On a completely different subject the decor is quite good - a useful opposite to the themes most regularly encountered in similar venues like Browns (light and dark sitting awkwardly with ultra modern) and Henrys (light airy open spaces with wood and steel). The theme is quite clearly "old", but not in a gratingly twee or clumsy way, but in a homely, comfortable and quite striking in some parts, way. I particularly like the bar, a bit like what the West End have done but with more assurance and subtelty. Chala was very much wooed by the comfy chairs we were relaxing in - so much was I that I left my bag on the chair when we left!
Oh and the last important detail is about beers - Barman Jared (thats not his full name) informs me that the Deuchars, Church House Bitter and Flying Scotsman are likely to be regulars with the other three pumps changing, although the Elf Esteem, being a festive brew, should be on until Christmas. Me and chala both had the excellent Double Dark oatmeal stout, which was a very enjoyable, quite complex stout with a very pleasant aftertaste. I also tried a pint of Deuchars - now a sad facsimilie of a previously good beer.
Despite this, I think the Church House deserves credit for opening with a dark beer, which even in these enlightened times is still a woefully under represented beer style on the bars of Sheffield.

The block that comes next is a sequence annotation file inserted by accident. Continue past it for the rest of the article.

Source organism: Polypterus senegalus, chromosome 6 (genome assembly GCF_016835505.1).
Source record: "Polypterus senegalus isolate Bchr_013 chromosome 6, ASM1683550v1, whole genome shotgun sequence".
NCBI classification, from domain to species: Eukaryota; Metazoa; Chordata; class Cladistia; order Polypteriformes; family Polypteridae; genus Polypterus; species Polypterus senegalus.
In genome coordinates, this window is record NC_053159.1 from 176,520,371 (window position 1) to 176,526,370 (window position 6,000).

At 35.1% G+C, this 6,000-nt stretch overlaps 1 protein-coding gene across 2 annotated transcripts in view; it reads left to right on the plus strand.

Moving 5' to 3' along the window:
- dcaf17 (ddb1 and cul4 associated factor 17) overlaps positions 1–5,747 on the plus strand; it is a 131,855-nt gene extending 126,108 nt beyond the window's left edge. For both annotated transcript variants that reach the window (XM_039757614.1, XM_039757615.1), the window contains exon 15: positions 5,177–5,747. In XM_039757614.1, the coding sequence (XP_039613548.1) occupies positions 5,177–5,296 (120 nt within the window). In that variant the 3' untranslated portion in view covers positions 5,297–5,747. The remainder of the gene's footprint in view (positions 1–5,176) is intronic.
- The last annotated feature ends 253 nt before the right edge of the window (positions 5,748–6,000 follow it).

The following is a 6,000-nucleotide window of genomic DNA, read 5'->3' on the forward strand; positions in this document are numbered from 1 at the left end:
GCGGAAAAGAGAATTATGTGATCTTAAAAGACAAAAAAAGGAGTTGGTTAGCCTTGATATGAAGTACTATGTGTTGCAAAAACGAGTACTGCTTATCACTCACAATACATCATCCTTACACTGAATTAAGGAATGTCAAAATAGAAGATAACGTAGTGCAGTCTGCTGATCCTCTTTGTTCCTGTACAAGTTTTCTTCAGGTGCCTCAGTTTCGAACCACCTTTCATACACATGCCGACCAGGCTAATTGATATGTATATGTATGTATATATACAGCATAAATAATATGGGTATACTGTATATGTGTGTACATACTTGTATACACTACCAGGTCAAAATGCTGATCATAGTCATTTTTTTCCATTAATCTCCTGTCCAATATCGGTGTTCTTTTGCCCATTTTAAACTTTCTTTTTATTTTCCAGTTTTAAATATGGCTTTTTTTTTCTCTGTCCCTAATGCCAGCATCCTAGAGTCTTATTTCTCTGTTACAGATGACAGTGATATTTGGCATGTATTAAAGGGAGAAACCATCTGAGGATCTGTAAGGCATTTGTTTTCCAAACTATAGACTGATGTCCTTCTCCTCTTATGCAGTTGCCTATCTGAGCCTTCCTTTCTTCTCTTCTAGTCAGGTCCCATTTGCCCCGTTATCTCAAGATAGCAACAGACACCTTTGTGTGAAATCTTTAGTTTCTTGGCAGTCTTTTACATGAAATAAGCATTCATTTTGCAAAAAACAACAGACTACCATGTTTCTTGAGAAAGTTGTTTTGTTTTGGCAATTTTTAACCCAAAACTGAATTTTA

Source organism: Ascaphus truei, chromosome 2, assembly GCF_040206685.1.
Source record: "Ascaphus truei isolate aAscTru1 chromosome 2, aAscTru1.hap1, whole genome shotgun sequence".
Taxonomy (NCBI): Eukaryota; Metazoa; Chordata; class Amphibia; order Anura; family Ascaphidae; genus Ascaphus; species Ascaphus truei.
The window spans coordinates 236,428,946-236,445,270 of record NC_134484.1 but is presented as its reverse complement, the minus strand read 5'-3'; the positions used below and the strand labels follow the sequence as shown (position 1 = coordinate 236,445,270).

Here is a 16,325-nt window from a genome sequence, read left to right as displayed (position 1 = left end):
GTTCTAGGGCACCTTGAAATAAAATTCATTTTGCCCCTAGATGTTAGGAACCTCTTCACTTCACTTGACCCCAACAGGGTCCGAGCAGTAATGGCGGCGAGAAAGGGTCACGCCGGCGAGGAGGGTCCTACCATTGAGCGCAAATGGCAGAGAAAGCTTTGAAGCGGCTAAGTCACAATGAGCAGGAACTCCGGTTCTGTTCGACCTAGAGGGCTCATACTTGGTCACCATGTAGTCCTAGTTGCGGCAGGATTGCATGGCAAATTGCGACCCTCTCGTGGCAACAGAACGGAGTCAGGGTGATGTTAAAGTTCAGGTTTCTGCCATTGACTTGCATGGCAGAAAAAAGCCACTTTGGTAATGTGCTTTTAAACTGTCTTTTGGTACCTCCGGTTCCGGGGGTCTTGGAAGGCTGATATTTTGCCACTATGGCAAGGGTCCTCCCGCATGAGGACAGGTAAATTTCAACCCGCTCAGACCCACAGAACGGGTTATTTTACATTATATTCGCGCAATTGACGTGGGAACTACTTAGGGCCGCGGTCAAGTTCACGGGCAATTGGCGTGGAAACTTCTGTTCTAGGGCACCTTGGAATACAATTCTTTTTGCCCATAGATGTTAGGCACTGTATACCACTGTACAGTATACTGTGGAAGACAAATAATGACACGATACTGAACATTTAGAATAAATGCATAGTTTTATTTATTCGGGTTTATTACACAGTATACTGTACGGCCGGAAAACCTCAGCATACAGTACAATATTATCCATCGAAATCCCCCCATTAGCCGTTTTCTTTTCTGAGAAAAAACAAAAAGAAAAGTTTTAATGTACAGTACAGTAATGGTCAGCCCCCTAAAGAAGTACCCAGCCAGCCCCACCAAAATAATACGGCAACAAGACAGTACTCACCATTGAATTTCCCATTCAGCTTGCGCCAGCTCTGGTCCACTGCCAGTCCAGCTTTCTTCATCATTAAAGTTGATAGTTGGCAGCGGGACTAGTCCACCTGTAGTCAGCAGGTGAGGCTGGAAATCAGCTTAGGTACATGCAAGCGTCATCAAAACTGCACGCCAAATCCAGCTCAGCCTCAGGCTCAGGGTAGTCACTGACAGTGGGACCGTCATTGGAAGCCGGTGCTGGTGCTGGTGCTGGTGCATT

So in conclusion, it was an enjoyable visit. The beer was good, the food and wine list was OK, the decor looked good, it smelled of new pubs (I love that smell!) and the clientel was mixed, and bar staff helpful.
But will it succeed? Well, based on info from Andy Lonsdale (again from Twitter) and others, it seems to have had numerous incarnations, which always points to instability and a lack of business acumen or forward planning. It was previously Sanctuary which, it was suggested, used to be a not very successful gay bar - no idea if they sold real ale. Prior to that when my friend Sheeps Head Paul used to work behind the bar, it was called Gladstones, and did sell real ale, but he used to say it was mental Friday nights and quiet the rest of the time (and the ale was often awful). Someone also suggested it had a novelty name as well over the years; and before that it was definitely offices.
I see Heineken as a regressive influence, especially where the real ales are concerned (and for the record there is nothing of even the remotest interest in bottles or on keg). As a company they don't exactly seem to push the boundaries with products or indeed their attitude towards acquisitoin and management of companies, so it could suffer from their depressing mass market, lowest common denominator outlook. On the other hand, its a beautiful building, its in a very interesting location, it sells real ales unusual to Sheffield (well some) and is possibly just shielded from Church Street enough to be a place for a comfortable drink or meal prior to a night out in rowdier haunts.
So I really can't predict if it will succeed, but I hope it does well, because if nothing else, it can now be added to my after work pub crawl of Shakespeares, Three cranes and DAda. And extra choice is what we all strive for, surely?